Nudges to Improve Parental Engagement and Gender Disparity in the Return to School During COVID-19 in Ghana

Nudges to Improve Parental Engagement and Gender Disparity in the Return to School During COVID-19 in Ghana

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The Covid-19 pandemic led to unprecedented extended school closures around the globe. Equitable access to education was difficult to maintain during remote learning and likely increased inequalities in who returned to school by child gender and household backgrounds. In Ghana, researchers partnered with IPA and Movva Technologies to evaluate the impact of a text message-based behavioral change intervention focused on improving parental engagement in educational activities, and children’s re-enrollment and attendance in school, as well as gender parity in education as schools reopened. On average, the text messages had no effect on changing home and school engagement between caregivers and children, but effects were highly dependent on whether the child’s caregiver has ever attended formal schooling. For caregivers that attended school, the intervention promoted engagement and increases in child social-emotional development. There were no differences in effects by child age, nor by child or parent gender.

Policy Issue

Despite highly valuing education as a key route out of poverty, and having high educational aspirations for their children, parental engagement in child education is low in West Africa and low- and middle-income contexts more generally. Low engagement is usually higher among low-educated/SES parents, which may lack guidance on how to offer guidance on learning and broader development to their children.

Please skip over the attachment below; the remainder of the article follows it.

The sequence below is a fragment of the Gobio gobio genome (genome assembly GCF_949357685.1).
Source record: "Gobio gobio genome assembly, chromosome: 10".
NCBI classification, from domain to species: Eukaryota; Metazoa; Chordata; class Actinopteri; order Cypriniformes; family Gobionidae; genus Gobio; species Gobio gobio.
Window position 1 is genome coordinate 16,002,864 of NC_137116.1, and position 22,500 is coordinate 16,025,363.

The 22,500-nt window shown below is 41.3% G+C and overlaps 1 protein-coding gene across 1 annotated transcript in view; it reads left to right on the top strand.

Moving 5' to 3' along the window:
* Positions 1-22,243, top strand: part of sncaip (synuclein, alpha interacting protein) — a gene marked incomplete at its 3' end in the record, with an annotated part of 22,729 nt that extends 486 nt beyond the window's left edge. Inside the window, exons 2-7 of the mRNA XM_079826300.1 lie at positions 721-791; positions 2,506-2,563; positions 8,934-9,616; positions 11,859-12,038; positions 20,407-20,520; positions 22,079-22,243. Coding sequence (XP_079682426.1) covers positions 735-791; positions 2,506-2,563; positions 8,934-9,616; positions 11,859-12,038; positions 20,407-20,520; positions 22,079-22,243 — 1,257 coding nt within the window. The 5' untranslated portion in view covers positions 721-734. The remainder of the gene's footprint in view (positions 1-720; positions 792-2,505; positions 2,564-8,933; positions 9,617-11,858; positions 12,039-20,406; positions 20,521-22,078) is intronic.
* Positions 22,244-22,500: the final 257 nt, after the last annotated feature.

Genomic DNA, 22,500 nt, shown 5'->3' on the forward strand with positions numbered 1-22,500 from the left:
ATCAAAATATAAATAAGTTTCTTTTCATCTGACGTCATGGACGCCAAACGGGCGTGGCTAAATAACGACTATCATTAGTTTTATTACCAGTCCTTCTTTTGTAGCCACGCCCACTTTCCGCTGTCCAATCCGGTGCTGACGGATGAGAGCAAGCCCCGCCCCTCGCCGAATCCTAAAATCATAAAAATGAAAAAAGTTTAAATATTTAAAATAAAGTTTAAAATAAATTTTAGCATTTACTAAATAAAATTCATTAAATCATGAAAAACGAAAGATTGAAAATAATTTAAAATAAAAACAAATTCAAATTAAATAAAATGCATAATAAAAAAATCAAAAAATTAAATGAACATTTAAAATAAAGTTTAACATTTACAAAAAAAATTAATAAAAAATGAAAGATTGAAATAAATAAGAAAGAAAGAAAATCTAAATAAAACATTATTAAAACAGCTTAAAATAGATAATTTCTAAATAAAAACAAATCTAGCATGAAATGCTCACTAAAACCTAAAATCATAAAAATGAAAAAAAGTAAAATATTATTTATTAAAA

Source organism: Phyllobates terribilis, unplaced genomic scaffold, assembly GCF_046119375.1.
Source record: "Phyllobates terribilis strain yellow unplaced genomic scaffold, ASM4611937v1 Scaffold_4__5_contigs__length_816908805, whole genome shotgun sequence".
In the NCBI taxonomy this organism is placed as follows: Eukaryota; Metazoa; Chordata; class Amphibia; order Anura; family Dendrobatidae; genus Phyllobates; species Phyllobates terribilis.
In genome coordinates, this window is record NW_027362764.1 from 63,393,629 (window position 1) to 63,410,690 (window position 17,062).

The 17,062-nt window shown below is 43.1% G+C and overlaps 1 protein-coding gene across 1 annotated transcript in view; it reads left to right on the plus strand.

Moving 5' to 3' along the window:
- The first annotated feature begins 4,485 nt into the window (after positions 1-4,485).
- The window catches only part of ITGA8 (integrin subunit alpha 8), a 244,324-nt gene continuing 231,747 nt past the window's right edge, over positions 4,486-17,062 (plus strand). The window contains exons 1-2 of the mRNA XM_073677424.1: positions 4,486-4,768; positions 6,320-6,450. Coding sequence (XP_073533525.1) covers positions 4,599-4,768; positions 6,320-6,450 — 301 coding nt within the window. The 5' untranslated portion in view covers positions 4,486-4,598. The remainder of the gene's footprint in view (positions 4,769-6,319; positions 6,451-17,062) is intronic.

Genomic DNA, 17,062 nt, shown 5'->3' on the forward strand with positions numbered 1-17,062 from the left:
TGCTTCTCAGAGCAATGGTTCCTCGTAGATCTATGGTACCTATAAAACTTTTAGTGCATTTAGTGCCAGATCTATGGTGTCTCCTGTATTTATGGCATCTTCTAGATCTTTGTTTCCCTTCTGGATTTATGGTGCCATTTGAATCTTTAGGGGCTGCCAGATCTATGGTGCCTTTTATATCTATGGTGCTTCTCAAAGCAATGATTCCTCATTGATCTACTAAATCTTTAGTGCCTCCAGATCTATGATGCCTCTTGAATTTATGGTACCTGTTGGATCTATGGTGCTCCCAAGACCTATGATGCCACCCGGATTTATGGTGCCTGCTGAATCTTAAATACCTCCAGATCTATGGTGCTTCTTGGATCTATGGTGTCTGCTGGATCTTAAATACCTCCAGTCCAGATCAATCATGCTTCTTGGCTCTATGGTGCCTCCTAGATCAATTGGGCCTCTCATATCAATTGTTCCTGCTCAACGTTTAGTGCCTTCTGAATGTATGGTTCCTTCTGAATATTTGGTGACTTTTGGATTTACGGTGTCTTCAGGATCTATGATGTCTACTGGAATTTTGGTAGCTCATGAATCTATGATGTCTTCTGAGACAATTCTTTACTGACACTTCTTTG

Engagement may be also lower for girls, resulting in gender disparities in schooling and learning. This may be due to lower perceived returns to education and higher opportunity cost for girls’ education. Moreover, prevailing gender-biased social norms and aspirations dictate greater involvement of girls in housekeeping and care work,[1] which is likely to increase during school closures and as households grapple with the economic and health consequences of the pandemic.

Based on previous evidence on large economic shocks, girls are often disproportionately affected in accessing education compared to boys during these periods.[2] This disparity increases by age, with older girls at a higher risk of drop-out due to increased share of household work or the possibility of early marriage, pregnancy, and cohabitation. Evidence shows that the increased care stemming from the COVID-19 crisis is disproportionately assumed by women and girls, risking progress towards gender parity and chances of returning to school. In addition, the number of teen pregnancies in Sub Saharan Africa during this period substantially increased, including in Ghana.[3]